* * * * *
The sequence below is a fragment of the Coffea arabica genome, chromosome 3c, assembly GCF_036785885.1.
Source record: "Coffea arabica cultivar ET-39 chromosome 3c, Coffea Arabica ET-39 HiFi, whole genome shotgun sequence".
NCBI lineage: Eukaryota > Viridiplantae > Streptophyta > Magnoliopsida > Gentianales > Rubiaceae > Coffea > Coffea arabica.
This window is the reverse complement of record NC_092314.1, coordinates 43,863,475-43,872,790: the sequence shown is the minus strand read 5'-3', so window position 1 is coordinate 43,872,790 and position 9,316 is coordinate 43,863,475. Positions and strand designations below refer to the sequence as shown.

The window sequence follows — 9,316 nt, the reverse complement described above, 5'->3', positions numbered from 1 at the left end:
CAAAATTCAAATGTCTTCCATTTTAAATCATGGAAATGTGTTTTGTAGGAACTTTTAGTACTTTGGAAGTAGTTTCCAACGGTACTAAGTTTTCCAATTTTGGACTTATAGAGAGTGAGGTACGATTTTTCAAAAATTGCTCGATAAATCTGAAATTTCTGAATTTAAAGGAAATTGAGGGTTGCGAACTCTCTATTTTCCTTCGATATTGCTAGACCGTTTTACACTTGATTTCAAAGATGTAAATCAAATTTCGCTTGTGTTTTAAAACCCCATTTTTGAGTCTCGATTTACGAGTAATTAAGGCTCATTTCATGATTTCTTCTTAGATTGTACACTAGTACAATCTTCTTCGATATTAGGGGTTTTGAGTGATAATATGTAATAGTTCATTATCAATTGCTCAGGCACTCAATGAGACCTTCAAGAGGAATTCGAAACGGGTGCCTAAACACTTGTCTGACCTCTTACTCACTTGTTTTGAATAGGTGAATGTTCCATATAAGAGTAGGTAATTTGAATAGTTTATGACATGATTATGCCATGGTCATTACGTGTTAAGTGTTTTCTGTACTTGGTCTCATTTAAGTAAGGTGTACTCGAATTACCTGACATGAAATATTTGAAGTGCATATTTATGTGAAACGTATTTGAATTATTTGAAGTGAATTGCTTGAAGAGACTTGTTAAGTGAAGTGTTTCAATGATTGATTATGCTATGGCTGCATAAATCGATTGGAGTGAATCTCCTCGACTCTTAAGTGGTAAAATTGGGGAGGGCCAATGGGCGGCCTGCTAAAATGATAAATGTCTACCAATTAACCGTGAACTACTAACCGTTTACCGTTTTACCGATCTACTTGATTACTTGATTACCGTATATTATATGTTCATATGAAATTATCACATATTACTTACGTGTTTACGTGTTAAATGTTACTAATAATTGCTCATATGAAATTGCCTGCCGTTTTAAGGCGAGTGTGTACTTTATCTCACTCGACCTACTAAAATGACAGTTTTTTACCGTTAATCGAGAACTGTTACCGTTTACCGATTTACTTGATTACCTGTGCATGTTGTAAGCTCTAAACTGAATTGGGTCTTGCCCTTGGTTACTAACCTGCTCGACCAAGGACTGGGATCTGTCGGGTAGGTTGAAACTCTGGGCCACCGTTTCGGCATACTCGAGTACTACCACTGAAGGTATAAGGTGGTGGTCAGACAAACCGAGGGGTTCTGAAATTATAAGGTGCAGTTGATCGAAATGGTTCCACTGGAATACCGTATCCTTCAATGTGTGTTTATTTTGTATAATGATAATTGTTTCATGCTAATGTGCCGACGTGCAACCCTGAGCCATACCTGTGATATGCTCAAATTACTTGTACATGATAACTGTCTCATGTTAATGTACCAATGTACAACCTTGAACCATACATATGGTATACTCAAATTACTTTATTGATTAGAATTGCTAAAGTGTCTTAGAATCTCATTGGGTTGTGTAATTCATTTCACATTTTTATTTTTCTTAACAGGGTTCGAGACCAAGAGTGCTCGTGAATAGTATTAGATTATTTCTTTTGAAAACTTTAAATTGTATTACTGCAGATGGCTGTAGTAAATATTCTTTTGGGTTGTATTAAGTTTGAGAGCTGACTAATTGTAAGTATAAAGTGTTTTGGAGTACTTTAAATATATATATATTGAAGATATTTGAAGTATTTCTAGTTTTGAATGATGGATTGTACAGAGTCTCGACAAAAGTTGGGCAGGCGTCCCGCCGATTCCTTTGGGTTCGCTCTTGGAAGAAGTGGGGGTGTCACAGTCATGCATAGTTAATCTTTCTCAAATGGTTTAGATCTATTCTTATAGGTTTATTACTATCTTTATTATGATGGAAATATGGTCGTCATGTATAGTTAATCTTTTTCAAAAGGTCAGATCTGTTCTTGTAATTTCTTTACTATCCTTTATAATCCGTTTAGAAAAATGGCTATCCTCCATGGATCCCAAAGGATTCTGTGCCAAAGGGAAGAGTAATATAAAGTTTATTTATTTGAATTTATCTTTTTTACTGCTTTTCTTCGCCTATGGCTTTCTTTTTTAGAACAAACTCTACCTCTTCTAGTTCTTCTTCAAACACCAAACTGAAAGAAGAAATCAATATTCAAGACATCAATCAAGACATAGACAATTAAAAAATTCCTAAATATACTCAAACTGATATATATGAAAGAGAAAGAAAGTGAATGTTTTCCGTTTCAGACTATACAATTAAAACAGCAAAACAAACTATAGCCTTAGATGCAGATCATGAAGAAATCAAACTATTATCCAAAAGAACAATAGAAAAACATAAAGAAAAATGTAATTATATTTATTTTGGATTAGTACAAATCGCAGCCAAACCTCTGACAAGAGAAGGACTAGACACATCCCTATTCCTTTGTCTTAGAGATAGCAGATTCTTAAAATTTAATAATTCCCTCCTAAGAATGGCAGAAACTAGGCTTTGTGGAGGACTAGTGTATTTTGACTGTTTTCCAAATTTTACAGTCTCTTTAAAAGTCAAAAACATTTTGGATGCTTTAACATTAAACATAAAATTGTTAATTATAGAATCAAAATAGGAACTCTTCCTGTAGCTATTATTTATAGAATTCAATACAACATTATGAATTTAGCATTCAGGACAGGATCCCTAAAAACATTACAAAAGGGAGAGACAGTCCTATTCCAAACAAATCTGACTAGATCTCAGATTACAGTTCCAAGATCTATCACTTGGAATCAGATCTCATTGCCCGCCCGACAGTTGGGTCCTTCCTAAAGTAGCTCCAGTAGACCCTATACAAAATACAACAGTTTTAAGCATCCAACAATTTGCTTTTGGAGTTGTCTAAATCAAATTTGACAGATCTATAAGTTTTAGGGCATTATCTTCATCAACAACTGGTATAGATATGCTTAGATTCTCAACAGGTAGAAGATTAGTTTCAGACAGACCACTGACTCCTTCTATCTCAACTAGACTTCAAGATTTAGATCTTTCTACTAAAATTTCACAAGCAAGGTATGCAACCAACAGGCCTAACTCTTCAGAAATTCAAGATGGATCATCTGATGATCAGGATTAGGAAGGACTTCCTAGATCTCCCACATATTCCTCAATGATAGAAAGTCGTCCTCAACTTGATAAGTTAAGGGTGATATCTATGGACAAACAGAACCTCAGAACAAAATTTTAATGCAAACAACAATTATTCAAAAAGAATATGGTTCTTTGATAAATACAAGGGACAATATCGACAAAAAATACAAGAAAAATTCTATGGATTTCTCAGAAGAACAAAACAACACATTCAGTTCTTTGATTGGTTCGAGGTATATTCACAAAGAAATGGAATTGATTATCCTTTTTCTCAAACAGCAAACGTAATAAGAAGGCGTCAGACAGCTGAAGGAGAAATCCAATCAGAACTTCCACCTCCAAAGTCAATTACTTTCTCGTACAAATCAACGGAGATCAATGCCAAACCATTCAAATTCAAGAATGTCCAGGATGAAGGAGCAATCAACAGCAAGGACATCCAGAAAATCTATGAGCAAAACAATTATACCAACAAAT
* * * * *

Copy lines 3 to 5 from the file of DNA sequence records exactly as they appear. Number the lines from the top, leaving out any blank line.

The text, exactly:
NCBI lineage: Eukaryota > Viridiplantae > Streptophyta > Magnoliopsida > Gentianales > Rubiaceae > Coffea > Coffea arabica.
This window is the reverse complement of record NC_092314.1, coordinates 43,863,475-43,872,790: the sequence shown is the minus strand read 5'-3', so window position 1 is coordinate 43,872,790 and position 9,316 is coordinate 43,863,475. Positions and strand designations below refer to the sequence as shown.

The window sequence follows — 9,316 nt, the reverse complement described above, 5'->3', positions numbered from 1 at the left end: